"The implication is clear: No church should expect its pastor(s) to excel in the prophetic, kingly, and priestly aspects of godly leadership."
Yesterday Dee Tweeted out the title of a post published on The Gospel Coalition website — Why Do Churches Wound Their Pastors?
My initial thought was: who, by and large, will be reading this article – pastors/seminarians or lay people? As I write this post, only one person has commented.
UPDATE (5/25/17, 10:15 p.m.) There are now FIVE comments under TGC's post referenced above, and they are all affirming of Doriani's points.
UPDATE (5/28/17, 9:30 a.m.) There are now TEN comments under the post. Has anyone noticed the advertisements that are appearing in the comments section of TGC posts?
TGC's post Why Do Churches Wound Their Pastors? was authored by Dan Doriani, who serves as a Council Member for The Gospel Coalition. According to his bio:
Dan Doriani serves as vice president of strategic academic projects and professor of theology and ethics at Covenant Theological Seminary. He previously served as senior pastor of Central Presbyterian Church in Clayton, Missouri.
Dan Doriani became a Council Member in July 2014. Several months earlier (May 21, 2014), The Gospel Coalition announced that Council Members C.J. Mahaney and Joshua Harris had resigned from the Council.
Doriani has written on a variety of topics, and I am wondering what may have prompted him to write this one. According to his article, Doriani believes there are five causes of pastoral criticism. Here are the first four (see screen shot below)
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Then he names the fifth one and explains that he will focus much of his attention on this one.
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Before I hone in on these five points, I must say that I am perplexed by this seminary professor's reference to Niccolò Machiavelli. When someone quotes Machiavelli, it is usually not done in a favorable light. Here is a short video that provides a brief overview of this Italian political philosopher.
Not only that, here are several quotes from what is perhaps Machiavelli's best known work The Prince.
“It is much safer to be feared than loved because …love is preserved by the link of obligation which, owing to the baseness of men, is broken at every opportunity for their advantage; but fear preserves you by a dread of punishment which never fails.”
“Never attempt to win by force what can be won by deception.”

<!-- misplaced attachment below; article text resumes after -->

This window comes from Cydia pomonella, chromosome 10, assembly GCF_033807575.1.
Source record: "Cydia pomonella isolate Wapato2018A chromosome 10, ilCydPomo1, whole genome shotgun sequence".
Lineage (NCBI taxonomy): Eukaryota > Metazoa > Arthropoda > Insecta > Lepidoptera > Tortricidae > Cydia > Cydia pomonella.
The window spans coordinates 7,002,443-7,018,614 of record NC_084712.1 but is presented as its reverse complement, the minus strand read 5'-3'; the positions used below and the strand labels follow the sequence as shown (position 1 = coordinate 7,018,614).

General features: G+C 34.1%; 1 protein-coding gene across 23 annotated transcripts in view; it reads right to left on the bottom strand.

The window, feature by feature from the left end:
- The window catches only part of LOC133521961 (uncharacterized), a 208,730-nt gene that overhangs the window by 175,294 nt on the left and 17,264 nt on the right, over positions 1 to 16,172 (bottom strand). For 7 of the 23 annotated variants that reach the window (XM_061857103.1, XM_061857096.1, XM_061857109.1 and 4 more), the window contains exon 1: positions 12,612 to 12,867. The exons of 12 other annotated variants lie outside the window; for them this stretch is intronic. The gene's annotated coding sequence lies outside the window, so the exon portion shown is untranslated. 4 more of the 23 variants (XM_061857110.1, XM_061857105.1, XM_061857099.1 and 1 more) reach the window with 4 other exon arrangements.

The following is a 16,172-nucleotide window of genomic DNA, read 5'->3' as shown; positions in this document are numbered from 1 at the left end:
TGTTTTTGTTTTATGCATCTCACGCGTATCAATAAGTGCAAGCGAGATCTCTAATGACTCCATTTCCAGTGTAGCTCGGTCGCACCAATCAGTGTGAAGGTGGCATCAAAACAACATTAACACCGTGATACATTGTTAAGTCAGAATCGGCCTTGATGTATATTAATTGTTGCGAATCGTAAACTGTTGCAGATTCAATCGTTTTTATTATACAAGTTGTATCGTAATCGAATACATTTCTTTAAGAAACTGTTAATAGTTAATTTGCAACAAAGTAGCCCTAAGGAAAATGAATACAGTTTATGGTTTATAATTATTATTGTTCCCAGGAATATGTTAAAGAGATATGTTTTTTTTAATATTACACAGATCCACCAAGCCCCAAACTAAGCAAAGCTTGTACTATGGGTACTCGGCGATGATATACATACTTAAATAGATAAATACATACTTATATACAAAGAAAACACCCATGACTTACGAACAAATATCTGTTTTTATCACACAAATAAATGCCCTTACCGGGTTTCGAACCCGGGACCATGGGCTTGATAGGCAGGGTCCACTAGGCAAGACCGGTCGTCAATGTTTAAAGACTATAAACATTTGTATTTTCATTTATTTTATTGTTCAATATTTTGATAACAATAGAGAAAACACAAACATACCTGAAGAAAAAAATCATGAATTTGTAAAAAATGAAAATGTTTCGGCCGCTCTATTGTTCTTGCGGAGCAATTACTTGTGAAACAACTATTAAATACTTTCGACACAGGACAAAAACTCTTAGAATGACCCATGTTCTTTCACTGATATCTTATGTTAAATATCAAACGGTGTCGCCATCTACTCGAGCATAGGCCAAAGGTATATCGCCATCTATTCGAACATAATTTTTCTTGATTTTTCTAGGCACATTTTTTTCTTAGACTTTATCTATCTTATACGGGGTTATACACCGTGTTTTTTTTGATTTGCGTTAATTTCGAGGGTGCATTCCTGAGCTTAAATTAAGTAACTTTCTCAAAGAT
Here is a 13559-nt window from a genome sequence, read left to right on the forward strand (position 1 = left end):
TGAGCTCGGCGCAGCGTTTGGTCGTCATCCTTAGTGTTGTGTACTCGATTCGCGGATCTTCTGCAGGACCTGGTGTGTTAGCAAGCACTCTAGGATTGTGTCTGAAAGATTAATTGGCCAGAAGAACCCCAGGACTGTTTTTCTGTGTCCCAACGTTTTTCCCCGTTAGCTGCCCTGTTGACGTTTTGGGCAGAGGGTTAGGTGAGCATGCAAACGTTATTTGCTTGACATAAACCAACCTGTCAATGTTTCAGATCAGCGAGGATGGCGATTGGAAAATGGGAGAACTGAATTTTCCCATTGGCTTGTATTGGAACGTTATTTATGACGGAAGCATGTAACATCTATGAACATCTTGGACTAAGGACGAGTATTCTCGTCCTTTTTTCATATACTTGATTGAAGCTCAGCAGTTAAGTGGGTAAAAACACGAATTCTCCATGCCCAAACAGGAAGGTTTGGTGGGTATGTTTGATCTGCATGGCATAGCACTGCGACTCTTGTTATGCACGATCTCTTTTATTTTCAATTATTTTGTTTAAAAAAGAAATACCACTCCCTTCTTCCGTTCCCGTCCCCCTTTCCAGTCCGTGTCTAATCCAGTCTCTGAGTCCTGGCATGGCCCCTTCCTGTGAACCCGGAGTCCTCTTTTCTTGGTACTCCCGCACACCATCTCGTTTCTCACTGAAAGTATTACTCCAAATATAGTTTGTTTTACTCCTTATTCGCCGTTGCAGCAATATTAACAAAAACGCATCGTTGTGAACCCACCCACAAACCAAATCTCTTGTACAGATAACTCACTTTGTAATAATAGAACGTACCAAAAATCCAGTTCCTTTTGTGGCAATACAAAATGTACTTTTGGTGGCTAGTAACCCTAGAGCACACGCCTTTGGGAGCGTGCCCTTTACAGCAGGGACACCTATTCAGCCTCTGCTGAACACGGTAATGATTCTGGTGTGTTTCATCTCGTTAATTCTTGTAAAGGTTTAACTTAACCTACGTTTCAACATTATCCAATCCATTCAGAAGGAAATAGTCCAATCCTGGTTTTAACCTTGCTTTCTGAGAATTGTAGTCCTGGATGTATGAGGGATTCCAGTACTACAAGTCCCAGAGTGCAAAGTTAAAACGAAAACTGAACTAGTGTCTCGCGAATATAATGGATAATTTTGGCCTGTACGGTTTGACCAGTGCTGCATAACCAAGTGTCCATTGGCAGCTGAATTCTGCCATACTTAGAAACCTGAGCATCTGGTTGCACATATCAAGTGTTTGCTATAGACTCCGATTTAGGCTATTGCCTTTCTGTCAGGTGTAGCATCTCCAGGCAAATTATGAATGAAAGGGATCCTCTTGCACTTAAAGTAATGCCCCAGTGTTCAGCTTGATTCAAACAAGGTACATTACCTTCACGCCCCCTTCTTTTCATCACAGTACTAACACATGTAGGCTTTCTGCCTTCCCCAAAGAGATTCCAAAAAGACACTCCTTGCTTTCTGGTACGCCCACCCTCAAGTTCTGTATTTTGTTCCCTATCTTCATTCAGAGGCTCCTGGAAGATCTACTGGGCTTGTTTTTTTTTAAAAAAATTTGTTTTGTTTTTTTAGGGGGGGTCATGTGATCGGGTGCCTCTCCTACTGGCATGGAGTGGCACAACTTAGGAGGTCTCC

“Since love and fear can hardly exist together, if we must choose between them, it is far safer to be feared than loved.”
Again, I am not sure why there was any reference to Niccolò Machiavelli in Doriani's post because most of the commentaries I have read about Machiavelli are not complimentary.
Now let's take a look at the five causes of criticism that lead to the wounding of a pastor, according to Don Doriani.
The first one was quite cynical – that congregants will deliberately lie, deceive, and manipulate in order to gain control by destroying a pastor. The second and third points are hardly worth discussing.
The fourth point – resistance to change by congregants, although a pastor believes there is a need for reform – has some merit, but I believe the reference to Machiavelli did not help Doriani's point.
Finally, who could argue with the fifth (and most important) point – that all pastors are sinners and that they may lack certain skills and abilities to lead well? We absolutely agree with Doriani because we have written numerous posts reminding our readers that although pastors attempt to shepherd their flocks, they too are human and capable of sinning just as much as their congregants.
Doriani then writes:
Consider that God ordained three ongoing offices for Israel: prophet, priest, and king. None but Jesus held all three offices. Few had even two: Melchizedek was priest and king, Moses was a prophet and kingly leader, and David was king and prophet, at least informally, through his psalms. Even if we add a few more dual-role leaders, almost no one had two offices and no one but Jesus had all three.
The implication is clear: No church should expect its pastor(s) to excel in the prophetic, kingly, and priestly aspects of godly leadership. No one is equally gifted and passionate about the prophetic (teaching and preaching), the kingly (leading and organizing), and the priestly (shepherding and prayer). Even if a pastor were capable in every area, he’ll find one exhilarating, the other exhausting.
He concludes that there is a Better Way…
Doriani wonders why congregations criticize their pastors for not being perfect because after all, Jesus was the only perfect one…
He goes on to ask why churches idolize their pastors one day and criticize/condemn them the next. He then makes this interesting statement:
"Americans can’t bear disappointment in silence, and all too often, we behave more like Americans than disciples."
This immediately brings to mind those infamous words of Mark Driscoll: "Shut up and do what you're told."
We have seen in recent church history that silence is definitely NOT golden! Is that what Doriani is advocating???
Not surprisingly, Doriani ends the post quoting those verses from Hebrews that Calvinista pastors (such as C.J. Mahaney) are so fond of quoting:
“Remember your leaders, those who spoke to you the word of God. Consider the outcome of their way of life, and imitate their faith. . . . Obey your leaders and submit to them, for they are keeping watch over your souls. . . . Let them do this with joy and not with groaning, for that would be of no advantage to you” (Heb. 13:7, 17).
It appears that these are the takeaways from the post:
– Your pastor isn't perfect, so suck it up.
– Silence is golden (when it comes to criticizing your pastor).
– Obey your leaders and submit to them, for they are keeping watch over your souls…